STAND. COM. REP. NO. 90-18
RE: H.B. No. 2607
Honorable Scott K. Saiki
Speaker, House of Representatives
Twenty-Ninth State Legislature
Regular Session of 2018
State of Hawaii
Your Committees on Education and Higher Education, to which was referred H.B. No. 2607 entitled:
"A BILL FOR AN ACT RELATING TO EDUCATION,"
beg leave to report as follows:
(1) The Department of Education (DOE) to develop and implement a statewide computer science curricula plan for public school students in kindergarten through grade 12;
(2) DOE to permit public high school students to fulfill math and science graduation requirements through satisfactory completion of computer science coursework; and
(3) The University of Hawaii to permit applicants to fulfill certain admission requirements by demonstrating satisfactory completion of high school computer science coursework.
Dev League LLC, Hawaii Open Data, HawaiiKidsCAN, Purple Mai‘a Foundation, Code.org, Women in Technology, AlgorithmHub Inc., and several individuals testified in support of this measure. The University of Hawaii System, DOE, and two individuals commented on this measure.
Your Committees have amended this measure by:
(1) Removing provisions legislating how the computer science curricula is to be implemented by the DOE;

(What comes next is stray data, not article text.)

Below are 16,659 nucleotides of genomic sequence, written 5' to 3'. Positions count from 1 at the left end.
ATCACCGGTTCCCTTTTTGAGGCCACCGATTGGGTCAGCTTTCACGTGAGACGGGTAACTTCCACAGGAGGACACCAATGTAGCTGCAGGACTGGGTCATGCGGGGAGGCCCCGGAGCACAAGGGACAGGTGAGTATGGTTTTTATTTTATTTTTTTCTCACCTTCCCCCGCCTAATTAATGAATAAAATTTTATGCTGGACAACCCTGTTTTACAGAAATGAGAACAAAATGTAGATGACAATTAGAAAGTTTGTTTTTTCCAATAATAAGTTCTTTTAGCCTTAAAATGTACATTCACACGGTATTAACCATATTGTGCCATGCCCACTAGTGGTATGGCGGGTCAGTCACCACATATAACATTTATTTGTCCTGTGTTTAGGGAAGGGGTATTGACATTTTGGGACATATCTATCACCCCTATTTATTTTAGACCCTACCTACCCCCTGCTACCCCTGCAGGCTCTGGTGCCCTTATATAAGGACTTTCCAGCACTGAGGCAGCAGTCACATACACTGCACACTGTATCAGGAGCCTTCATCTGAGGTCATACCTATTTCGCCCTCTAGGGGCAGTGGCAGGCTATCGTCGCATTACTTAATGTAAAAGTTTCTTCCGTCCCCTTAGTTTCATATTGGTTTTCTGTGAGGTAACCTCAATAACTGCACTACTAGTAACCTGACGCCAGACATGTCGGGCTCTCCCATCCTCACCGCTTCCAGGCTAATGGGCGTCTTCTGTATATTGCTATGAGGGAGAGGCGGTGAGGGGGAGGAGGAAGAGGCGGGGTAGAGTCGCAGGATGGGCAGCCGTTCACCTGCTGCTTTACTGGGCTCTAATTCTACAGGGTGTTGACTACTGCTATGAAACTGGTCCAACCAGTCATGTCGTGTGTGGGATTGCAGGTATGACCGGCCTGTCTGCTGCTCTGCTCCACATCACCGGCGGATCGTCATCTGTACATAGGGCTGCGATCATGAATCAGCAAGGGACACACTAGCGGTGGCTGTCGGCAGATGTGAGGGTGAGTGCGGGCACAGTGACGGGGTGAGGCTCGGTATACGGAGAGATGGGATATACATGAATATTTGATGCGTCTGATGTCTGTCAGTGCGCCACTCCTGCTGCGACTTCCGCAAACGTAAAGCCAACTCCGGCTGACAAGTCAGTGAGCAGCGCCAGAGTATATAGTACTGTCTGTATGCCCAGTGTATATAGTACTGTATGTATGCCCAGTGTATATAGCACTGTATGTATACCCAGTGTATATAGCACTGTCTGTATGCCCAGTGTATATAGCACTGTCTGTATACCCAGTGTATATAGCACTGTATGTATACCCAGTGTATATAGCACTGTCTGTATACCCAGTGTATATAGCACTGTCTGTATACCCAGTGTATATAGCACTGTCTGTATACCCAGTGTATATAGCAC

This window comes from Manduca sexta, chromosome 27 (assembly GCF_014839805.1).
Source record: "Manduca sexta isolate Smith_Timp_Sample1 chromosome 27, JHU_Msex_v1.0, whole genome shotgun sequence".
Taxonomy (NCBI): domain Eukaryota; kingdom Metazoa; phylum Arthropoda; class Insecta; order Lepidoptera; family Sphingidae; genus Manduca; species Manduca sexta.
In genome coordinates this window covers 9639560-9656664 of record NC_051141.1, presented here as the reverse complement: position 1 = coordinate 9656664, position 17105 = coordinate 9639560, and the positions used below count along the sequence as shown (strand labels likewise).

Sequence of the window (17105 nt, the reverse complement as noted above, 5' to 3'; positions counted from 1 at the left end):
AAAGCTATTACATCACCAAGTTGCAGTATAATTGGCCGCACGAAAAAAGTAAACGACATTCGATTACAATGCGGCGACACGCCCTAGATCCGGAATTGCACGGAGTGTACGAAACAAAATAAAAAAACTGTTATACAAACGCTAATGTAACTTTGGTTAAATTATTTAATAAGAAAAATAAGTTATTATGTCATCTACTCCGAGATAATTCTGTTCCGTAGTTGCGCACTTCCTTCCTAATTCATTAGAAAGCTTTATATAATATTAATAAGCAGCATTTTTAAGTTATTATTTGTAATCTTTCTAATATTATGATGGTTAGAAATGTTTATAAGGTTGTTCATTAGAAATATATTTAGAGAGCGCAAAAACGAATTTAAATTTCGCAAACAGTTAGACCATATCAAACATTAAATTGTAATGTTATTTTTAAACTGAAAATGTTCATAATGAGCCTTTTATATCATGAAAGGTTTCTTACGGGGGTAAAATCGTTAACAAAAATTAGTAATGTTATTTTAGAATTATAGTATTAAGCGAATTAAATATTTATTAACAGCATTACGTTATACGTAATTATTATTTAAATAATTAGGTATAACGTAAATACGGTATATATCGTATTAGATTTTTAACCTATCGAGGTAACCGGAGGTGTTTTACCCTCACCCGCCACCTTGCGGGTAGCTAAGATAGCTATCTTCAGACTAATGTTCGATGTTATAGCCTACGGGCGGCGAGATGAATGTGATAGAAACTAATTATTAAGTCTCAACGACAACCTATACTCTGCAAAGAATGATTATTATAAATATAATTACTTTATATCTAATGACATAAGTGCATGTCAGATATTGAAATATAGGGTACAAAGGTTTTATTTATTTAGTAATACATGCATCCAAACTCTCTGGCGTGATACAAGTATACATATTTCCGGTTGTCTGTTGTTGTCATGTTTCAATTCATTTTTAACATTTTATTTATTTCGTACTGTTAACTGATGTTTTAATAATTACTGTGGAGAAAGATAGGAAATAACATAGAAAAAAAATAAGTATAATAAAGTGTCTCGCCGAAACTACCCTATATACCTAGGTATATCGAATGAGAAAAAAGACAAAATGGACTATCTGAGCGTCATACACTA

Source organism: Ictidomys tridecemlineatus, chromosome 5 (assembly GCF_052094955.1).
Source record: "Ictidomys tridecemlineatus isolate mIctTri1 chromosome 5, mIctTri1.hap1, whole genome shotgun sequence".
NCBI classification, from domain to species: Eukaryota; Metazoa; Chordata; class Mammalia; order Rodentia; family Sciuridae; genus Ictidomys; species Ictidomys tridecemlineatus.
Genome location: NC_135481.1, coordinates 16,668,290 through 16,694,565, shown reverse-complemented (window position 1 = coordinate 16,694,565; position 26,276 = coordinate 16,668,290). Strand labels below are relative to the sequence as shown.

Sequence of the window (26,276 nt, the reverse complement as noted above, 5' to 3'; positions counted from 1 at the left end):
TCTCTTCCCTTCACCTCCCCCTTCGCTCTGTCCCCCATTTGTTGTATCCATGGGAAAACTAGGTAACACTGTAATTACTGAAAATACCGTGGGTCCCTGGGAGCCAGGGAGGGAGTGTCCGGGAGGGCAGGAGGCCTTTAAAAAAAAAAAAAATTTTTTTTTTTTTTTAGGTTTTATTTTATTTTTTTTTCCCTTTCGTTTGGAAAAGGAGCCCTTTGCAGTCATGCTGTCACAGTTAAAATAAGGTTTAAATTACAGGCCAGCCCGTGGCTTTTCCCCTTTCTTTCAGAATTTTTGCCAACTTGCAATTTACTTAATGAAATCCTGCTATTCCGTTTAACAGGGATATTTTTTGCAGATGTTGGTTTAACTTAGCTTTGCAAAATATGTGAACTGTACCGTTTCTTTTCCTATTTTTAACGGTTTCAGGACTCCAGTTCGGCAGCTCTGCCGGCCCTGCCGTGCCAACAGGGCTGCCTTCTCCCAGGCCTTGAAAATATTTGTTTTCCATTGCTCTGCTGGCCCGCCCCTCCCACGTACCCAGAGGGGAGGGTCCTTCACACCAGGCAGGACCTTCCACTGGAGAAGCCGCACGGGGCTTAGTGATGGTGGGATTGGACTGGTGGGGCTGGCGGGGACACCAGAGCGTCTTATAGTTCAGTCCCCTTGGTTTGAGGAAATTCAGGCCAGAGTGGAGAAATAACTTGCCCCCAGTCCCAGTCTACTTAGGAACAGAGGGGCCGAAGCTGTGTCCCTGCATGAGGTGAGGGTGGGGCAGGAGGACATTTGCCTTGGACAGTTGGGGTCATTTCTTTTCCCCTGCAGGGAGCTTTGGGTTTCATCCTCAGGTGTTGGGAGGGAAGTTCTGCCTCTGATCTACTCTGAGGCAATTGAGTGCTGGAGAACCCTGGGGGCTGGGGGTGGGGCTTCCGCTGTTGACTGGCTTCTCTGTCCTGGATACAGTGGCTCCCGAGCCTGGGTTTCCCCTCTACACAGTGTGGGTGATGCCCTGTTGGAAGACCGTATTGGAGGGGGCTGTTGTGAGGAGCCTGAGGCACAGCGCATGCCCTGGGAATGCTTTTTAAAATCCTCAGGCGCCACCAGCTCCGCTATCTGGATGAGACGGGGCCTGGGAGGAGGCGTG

(2) Deleting language permitting DOE students to apply computer science credits to math and science graduation requirements and requiring the University of Hawaii to recognize these credits for purposes of admissions criteria;
(3) Changing its effective date to July 1, 2025, to facilitate further discussion; and
(4) Making technical, nonsubstantive amendments for clarity, consistency, and style.
As affirmed by the records of votes of the members of your Committees on Education and Higher Education that are attached to this report, your Committees are in accord with the intent and purpose of H.B. No. 2607, as amended herein, and recommend that it pass Second Reading in the form attached hereto as H.B. No. 2607, H.D. 1, and be referred to your Committee on Economic Development & Business.
Respectfully submitted on behalf of the members of the Committees on Education and Higher Education,
ANGUS L.K. McKELVEY, Chair
JUSTIN H. WOODSON, Chair